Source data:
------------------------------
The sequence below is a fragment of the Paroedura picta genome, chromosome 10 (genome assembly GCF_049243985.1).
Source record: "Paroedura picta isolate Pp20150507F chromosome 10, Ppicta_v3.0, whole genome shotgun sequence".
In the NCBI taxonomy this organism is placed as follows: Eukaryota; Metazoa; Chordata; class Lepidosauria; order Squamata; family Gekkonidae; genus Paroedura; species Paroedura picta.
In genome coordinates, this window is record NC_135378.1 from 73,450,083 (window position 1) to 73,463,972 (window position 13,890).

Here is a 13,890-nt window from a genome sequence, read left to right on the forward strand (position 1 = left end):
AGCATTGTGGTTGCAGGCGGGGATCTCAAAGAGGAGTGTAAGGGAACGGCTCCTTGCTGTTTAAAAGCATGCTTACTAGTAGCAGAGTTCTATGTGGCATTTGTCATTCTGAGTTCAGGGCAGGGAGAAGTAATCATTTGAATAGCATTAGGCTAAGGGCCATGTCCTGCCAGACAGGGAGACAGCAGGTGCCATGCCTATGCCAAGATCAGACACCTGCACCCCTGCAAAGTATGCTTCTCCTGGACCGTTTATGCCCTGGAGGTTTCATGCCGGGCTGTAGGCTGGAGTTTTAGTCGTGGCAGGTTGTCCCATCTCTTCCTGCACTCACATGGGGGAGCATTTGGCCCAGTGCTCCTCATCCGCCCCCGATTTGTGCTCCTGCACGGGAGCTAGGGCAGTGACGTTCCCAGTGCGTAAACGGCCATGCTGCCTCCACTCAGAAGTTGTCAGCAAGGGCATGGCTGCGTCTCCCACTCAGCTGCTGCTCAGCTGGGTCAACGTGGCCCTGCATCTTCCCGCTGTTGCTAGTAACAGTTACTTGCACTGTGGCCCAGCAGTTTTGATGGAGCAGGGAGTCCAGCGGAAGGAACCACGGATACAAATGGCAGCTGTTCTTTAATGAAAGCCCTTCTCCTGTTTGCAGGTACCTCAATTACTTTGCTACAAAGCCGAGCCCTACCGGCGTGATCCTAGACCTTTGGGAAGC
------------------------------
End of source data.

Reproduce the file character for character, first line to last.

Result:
The sequence below is a fragment of the Paroedura picta genome, chromosome 10 (genome assembly GCF_049243985.1).
Source record: "Paroedura picta isolate Pp20150507F chromosome 10, Ppicta_v3.0, whole genome shotgun sequence".
In the NCBI taxonomy this organism is placed as follows: Eukaryota; Metazoa; Chordata; class Lepidosauria; order Squamata; family Gekkonidae; genus Paroedura; species Paroedura picta.
In genome coordinates, this window is record NC_135378.1 from 73,450,083 (window position 1) to 73,463,972 (window position 13,890).

Here is a 13,890-nt window from a genome sequence, read left to right on the forward strand (position 1 = left end):
AGCATTGTGGTTGCAGGCGGGGATCTCAAAGAGGAGTGTAAGGGAACGGCTCCTTGCTGTTTAAAAGCATGCTTACTAGTAGCAGAGTTCTATGTGGCATTTGTCATTCTGAGTTCAGGGCAGGGAGAAGTAATCATTTGAATAGCATTAGGCTAAGGGCCATGTCCTGCCAGACAGGGAGACAGCAGGTGCCATGCCTATGCCAAGATCAGACACCTGCACCCCTGCAAAGTATGCTTCTCCTGGACCGTTTATGCCCTGGAGGTTTCATGCCGGGCTGTAGGCTGGAGTTTTAGTCGTGGCAGGTTGTCCCATCTCTTCCTGCACTCACATGGGGGAGCATTTGGCCCAGTGCTCCTCATCCGCCCCCGATTTGTGCTCCTGCACGGGAGCTAGGGCAGTGACGTTCCCAGTGCGTAAACGGCCATGCTGCCTCCACTCAGAAGTTGTCAGCAAGGGCATGGCTGCGTCTCCCACTCAGCTGCTGCTCAGCTGGGTCAACGTGGCCCTGCATCTTCCCGCTGTTGCTAGTAACAGTTACTTGCACTGTGGCCCAGCAGTTTTGATGGAGCAGGGAGTCCAGCGGAAGGAACCACGGATACAAATGGCAGCTGTTCTTTAATGAAAGCCCTTCTCCTGTTTGCAGGTACCTCAATTACTTTGCTACAAAGCCGAGCCCTACCGGCGTGATCCTAGACCTTTGGGAAGC